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Developer deserves credit for promising project will reflect Canalside’s heritage

And, to quote a famous former congressman, the beat goes on.

Indeed, that is part of the point of the planned 14,000-square-foot building at Canalside, according to Benderson Development, which unveiled a conceptual drawing for the structure this week.

The company shares “the common goal of maintaining the momentum of the Canal District and ensuring that the snowball rolling down the hill continues to grow,” said the company’s vice president of development and leasing, Eric Recoon.

That “snowball” is the remarkable development of Canalside over the past few years, most recently featuring an insanely popular outdoor skating rink. That opened just last week and followed by only a few weeks the debut of the (716) restaurant in HarborCenter. And before that was Shark Girl and the Benderson redo of the old Donovan state office building that produced the Courtyard Marriott and new law offices for Phillips Lytle.

You get the idea. The momentum at Canalside would be head-spinning anywhere, but is especially so in a city that for decades saw little development and virtually none around its waterfront. It is important at this point not to allow it to flag. The need is to create a critical mass of destinations in a once, but no longer, forlorn district.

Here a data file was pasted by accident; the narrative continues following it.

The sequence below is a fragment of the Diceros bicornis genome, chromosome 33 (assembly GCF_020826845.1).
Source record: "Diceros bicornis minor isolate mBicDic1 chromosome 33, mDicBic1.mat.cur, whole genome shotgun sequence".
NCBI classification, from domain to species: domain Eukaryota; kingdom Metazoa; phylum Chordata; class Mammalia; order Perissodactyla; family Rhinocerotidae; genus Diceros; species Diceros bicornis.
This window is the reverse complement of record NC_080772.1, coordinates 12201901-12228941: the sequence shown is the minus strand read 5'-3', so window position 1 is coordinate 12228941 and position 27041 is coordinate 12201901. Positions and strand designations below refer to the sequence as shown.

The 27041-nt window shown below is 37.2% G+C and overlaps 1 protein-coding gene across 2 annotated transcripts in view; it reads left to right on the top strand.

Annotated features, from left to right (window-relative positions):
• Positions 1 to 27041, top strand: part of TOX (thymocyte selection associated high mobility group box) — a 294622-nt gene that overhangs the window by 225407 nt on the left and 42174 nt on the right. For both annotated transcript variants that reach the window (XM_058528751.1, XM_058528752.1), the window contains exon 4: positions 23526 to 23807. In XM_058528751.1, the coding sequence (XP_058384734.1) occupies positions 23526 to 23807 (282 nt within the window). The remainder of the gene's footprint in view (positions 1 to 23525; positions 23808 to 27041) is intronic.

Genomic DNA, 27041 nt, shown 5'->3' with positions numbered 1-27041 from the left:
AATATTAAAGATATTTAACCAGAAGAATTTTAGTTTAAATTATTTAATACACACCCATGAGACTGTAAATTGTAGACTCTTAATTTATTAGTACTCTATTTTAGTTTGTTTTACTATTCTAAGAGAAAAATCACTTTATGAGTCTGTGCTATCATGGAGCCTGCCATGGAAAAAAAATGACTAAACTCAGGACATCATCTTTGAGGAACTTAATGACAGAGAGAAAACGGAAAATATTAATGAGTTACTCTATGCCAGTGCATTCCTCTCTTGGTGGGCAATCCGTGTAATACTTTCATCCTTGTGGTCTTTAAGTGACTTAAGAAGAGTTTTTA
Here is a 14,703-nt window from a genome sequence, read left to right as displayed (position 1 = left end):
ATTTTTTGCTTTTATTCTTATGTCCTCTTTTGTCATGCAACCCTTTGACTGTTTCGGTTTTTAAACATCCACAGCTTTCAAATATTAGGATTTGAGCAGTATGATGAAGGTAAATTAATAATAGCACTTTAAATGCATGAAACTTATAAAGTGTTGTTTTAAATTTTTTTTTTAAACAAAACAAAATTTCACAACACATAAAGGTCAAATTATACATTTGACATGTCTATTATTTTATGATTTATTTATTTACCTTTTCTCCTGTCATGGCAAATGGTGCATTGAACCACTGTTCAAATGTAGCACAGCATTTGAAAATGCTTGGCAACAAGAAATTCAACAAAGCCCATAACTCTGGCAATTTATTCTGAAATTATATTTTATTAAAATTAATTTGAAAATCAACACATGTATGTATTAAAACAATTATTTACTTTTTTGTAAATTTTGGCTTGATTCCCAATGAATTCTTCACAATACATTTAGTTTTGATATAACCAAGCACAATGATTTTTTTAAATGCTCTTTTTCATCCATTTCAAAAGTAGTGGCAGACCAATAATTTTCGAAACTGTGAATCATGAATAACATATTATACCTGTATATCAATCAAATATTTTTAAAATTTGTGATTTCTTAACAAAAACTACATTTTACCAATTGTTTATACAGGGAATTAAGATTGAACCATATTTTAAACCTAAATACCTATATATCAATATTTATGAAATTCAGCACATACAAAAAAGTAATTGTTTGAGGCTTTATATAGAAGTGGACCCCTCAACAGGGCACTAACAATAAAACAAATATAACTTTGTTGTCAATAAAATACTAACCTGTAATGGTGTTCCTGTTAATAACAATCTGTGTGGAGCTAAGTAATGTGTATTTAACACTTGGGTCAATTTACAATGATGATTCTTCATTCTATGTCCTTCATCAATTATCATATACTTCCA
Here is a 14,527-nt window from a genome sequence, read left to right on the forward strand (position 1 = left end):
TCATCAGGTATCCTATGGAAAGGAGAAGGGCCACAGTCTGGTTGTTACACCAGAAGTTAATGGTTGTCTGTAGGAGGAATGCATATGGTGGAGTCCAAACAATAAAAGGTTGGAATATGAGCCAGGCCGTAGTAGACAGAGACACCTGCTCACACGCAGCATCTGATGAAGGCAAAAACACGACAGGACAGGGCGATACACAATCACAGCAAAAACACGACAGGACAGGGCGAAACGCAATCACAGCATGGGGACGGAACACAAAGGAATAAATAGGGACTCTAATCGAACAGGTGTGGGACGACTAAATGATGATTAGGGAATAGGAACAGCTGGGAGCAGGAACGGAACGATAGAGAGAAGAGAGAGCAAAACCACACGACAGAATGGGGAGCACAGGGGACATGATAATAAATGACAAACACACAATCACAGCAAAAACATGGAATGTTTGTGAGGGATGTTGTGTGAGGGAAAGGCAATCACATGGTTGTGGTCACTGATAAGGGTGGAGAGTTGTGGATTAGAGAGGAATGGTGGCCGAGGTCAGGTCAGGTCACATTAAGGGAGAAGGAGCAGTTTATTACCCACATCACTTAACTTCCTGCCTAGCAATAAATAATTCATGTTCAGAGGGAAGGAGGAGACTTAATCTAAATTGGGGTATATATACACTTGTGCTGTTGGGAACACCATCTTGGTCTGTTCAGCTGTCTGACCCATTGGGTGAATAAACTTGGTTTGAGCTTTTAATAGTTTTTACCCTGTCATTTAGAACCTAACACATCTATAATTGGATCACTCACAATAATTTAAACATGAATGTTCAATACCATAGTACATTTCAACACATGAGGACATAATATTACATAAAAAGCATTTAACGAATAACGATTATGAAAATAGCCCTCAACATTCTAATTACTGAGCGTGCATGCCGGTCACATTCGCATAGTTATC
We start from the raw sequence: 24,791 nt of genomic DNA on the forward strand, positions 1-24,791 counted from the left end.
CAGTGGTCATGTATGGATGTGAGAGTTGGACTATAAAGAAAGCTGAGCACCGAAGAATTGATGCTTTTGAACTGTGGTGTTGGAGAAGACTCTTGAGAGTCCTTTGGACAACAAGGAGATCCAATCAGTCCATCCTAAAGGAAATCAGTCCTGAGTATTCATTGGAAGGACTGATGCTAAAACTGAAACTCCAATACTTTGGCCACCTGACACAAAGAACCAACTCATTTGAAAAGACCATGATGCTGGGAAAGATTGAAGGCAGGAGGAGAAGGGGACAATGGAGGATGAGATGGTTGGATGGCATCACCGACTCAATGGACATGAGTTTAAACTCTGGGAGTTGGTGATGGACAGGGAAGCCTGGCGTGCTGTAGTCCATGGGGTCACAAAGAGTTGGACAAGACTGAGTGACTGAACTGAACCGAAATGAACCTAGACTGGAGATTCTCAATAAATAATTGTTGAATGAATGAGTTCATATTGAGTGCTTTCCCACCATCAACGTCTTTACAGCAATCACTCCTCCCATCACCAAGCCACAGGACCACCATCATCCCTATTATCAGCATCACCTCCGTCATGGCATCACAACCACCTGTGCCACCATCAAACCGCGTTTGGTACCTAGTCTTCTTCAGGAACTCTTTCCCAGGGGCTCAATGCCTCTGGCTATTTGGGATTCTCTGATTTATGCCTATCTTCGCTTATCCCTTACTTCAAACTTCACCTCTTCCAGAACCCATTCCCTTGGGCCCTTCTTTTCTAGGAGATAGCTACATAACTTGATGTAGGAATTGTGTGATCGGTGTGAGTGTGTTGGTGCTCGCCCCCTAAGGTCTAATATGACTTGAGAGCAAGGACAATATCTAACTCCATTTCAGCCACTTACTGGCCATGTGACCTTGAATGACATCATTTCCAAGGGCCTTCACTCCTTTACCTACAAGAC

Benderson’s new effort to fill that need is a rectangular building of four or five stories at the intersection of Scott and Washington streets, across from HarborCenter. Its ground floor will include a restaurant, possibly Hofbrauhaus, a small chain that usefully echoes the style of a Bavarian beer hall. Offices and residences would occupy the upper floors.

Benderson is known mainly for its suburban-style office buildings, but it says it plans a structure in keeping with the history of the area. “The mindset is to create something that is timeless and also reflective of the history and heritage of the Canal District,” Recoon said. That’s just the right approach. The Architecture Review Committee set up by the Erie Canal Harbor Development Corp. will evaluate the design and should make sure it complements the Canalside environment.

Preliminarily, though, the project sounds like a worthy addition to Canalside. Benderson hopes to begin work on the project in 2015. In that, it will ensure that development continues when the HarborCenter hotel project is completed, also in 2015.

And coming soon: ferry service to the Outer Harbor. Sonny Bono didn’t know the half of it.